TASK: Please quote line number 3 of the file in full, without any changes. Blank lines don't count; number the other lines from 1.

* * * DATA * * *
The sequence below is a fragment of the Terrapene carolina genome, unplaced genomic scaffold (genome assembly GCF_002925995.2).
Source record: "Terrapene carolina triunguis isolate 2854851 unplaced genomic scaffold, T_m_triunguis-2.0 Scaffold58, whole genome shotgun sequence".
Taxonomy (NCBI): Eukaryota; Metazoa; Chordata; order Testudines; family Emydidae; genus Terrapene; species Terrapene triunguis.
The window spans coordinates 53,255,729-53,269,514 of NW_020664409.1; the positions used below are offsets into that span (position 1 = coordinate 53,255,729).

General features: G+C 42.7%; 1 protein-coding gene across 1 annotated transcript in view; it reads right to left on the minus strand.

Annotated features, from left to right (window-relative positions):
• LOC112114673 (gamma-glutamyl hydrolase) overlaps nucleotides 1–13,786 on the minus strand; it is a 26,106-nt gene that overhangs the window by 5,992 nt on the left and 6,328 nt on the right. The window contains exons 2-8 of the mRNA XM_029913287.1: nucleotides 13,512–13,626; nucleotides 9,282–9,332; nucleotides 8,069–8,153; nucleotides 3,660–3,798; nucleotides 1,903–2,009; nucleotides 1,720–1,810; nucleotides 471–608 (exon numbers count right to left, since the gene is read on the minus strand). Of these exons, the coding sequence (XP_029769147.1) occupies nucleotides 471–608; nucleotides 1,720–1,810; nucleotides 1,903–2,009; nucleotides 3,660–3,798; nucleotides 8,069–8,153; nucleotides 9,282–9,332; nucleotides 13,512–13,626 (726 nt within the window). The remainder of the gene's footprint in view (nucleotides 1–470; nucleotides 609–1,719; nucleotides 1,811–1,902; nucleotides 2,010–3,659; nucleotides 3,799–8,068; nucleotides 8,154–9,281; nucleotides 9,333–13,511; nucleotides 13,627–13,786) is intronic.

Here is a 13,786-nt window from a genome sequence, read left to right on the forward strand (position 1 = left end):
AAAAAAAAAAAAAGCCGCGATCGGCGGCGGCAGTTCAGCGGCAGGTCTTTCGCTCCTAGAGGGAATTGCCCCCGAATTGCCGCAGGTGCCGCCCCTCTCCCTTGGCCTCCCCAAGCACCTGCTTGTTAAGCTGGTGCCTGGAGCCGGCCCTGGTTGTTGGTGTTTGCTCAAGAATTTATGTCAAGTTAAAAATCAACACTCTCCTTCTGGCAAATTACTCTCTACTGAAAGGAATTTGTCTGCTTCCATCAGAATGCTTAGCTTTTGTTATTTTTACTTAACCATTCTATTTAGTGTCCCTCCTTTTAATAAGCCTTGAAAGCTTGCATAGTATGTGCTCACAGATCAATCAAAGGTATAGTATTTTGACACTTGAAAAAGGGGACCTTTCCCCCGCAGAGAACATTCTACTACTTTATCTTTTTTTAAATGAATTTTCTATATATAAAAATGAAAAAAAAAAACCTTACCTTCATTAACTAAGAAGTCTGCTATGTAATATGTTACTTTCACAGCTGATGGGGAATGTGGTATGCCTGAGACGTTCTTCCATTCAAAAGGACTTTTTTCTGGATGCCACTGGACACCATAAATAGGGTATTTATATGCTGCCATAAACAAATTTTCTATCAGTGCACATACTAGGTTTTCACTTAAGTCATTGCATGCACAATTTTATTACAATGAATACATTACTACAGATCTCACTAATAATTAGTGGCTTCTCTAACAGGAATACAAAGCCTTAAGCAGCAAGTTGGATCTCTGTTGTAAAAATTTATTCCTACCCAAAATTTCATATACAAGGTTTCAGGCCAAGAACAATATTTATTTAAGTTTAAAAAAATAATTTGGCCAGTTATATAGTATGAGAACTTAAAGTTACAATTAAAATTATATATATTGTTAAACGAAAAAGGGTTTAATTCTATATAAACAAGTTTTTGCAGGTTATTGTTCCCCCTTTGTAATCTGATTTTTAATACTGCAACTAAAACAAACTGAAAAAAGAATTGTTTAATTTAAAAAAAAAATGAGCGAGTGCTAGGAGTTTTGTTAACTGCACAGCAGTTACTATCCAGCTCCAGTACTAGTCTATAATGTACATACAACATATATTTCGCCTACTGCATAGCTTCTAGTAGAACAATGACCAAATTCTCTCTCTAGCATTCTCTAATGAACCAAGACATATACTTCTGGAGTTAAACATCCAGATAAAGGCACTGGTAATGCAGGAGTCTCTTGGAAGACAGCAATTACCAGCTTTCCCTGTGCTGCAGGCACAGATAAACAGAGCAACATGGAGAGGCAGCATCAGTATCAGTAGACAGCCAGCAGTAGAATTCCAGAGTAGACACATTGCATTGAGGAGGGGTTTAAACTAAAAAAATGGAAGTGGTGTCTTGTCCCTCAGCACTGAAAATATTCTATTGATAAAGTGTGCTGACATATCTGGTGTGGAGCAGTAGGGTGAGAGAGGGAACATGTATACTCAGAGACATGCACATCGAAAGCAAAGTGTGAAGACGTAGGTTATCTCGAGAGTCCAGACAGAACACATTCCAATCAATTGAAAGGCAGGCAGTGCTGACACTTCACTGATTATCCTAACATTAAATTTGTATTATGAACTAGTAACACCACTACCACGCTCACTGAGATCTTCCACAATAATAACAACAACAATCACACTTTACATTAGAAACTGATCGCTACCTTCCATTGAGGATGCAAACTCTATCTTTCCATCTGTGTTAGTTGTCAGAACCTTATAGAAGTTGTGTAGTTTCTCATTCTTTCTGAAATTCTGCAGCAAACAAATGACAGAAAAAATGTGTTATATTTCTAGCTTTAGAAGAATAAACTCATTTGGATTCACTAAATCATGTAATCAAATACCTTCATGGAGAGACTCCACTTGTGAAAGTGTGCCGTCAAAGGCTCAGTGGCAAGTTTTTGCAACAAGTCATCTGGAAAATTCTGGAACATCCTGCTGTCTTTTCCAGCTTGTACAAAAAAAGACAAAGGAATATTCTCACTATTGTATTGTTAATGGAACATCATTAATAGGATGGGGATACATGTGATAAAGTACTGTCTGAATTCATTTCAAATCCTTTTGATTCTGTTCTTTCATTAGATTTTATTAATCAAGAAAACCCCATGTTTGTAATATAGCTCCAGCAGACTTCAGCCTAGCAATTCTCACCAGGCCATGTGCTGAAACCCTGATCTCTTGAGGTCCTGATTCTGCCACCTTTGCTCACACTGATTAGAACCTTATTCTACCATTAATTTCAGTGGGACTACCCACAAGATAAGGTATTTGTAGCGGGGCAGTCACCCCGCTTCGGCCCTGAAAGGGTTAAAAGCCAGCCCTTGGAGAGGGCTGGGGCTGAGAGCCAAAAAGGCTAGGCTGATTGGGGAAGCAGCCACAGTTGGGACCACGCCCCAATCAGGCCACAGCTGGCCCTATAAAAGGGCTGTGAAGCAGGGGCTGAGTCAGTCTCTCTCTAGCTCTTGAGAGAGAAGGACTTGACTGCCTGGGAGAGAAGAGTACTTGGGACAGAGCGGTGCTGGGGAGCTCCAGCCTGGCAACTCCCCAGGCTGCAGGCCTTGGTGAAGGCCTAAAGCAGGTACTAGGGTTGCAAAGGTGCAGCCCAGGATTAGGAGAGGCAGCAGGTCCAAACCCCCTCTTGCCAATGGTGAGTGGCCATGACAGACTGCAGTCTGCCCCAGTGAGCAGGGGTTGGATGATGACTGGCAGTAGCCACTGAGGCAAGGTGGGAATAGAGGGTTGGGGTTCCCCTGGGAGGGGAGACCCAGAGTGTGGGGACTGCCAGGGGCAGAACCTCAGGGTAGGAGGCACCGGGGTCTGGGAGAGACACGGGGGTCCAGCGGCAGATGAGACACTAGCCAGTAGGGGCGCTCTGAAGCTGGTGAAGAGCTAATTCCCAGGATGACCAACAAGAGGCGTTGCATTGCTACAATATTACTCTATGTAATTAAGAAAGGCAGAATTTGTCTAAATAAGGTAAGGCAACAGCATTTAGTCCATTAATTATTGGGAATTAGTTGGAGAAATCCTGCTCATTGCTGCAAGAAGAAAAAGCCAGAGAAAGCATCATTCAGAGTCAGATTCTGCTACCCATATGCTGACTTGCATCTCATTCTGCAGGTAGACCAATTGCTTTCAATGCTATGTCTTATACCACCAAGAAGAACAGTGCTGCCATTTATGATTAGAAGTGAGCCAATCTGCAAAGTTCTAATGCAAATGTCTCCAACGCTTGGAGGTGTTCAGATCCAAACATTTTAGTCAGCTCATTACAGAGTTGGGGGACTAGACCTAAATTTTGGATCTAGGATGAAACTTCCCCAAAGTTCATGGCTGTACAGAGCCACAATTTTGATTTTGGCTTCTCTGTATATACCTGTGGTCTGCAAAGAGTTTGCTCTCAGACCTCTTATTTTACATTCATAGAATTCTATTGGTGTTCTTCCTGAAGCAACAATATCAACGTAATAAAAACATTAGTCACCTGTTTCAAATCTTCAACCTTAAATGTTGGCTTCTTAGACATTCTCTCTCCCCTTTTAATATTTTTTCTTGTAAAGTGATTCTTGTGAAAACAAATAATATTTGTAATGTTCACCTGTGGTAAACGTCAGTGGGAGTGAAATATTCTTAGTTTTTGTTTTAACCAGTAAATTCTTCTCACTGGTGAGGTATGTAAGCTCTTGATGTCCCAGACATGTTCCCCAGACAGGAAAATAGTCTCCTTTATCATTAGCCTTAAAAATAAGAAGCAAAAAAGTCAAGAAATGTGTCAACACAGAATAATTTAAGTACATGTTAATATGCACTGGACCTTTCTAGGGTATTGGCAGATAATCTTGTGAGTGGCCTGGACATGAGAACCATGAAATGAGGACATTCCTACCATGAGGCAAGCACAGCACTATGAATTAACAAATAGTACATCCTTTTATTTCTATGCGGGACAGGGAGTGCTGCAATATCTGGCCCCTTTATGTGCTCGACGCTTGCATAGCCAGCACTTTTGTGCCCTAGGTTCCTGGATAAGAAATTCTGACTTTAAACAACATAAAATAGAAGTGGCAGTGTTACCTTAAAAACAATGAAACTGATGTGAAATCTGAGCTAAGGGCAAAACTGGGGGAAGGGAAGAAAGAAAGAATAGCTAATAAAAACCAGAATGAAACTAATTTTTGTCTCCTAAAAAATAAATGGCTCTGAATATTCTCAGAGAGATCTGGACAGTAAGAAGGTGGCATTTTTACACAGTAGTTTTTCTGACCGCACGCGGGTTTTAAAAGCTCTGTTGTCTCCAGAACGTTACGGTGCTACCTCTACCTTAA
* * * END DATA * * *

Taxonomy (NCBI): Eukaryota; Metazoa; Chordata; order Testudines; family Emydidae; genus Terrapene; species Terrapene triunguis.